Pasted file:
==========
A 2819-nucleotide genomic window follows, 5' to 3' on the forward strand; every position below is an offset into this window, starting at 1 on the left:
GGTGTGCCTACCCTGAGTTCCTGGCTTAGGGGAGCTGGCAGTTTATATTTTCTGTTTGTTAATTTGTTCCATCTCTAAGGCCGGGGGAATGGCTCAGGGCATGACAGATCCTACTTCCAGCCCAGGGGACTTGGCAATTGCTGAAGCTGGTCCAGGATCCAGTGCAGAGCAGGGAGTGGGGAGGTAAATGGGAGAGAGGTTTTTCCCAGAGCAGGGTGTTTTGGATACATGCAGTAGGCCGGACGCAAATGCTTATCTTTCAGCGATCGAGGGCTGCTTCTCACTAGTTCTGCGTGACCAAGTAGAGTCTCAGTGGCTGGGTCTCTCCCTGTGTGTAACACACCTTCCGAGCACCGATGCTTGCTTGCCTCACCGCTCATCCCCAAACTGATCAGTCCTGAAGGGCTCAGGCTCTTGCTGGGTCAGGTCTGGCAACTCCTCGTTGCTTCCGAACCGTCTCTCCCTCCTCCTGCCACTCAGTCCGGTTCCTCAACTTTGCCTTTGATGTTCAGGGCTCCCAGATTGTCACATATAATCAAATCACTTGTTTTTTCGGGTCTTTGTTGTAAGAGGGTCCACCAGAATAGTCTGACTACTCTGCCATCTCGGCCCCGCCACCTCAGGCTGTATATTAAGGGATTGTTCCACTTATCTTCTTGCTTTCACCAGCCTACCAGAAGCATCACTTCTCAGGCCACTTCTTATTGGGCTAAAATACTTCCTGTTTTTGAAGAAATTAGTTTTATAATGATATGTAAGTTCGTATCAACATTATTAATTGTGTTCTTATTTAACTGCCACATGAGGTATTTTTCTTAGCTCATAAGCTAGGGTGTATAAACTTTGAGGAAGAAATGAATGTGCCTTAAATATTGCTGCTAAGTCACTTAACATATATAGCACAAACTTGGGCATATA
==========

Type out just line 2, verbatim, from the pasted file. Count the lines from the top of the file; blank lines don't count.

GGTGTGCCTACCCTGAGTTCCTGGCTTAGGGGAGCTGGCAGTTTATATTTTCTGTTTGTTAATTTGTTCCATCTCTAAGGCCGGGGGAATGGCTCAGGGCATGACAGATCCTACTTCCAGCCCAGGGGACTTGGCAATTGCTGAAGCTGGTCCAGGATCCAGTGCAGAGCAGGGAGTGGGGAGGTAAATGGGAGAGAGGTTTTTCCCAGAGCAGGGTGTTTTGGATACATGCAGTAGGCCGGACGCAAATGCTTATCTTTCAGCGATCGAGGGCTGCTTCTCACTAGTTCTGCGTGACCAAGTAGAGTCTCAGTGGCTGGGTCTCTCCCTGTGTGTAACACACCTTCCGAGCACCGATGCTTGCTTGCCTCACCGCTCATCCCCAAACTGATCAGTCCTGAAGGGCTCAGGCTCTTGCTGGGTCAGGTCTGGCAACTCCTCGTTGCTTCCGAACCGTCTCTCCCTCCTCCTGCCACTCAGTCCGGTTCCTCAACTTTGCCTTTGATGTTCAGGGCTCCCAGATTGTCACATATAATCAAATCACTTGTTTTTTCGGGTCTTTGTTGTAAGAGGGTCCACCAGAATAGTCTGACTACTCTGCCATCTCGGCCCCGCCACCTCAGGCTGTATATTAAGGGATTGTTCCACTTATCTTCTTGCTTTCACCAGCCTACCAGAAGCATCACTTCTCAGGCCACTTCTTATTGGGCTAAAATACTTCCTGTTTTTGAAGAAATTAGTTTTATAATGATATGTAAGTTCGTATCAACATTATTAATTGTGTTCTTATTTAACTGCCACATGAGGTATTTTTCTTAGCTCATAAGCTAGGGTGTATAAACTTTGAGGAAGAAATGAATGTGCCTTAAATATTGCTGCTAAGTCACTTAACATATATAGCACAAACTTGGGCATATA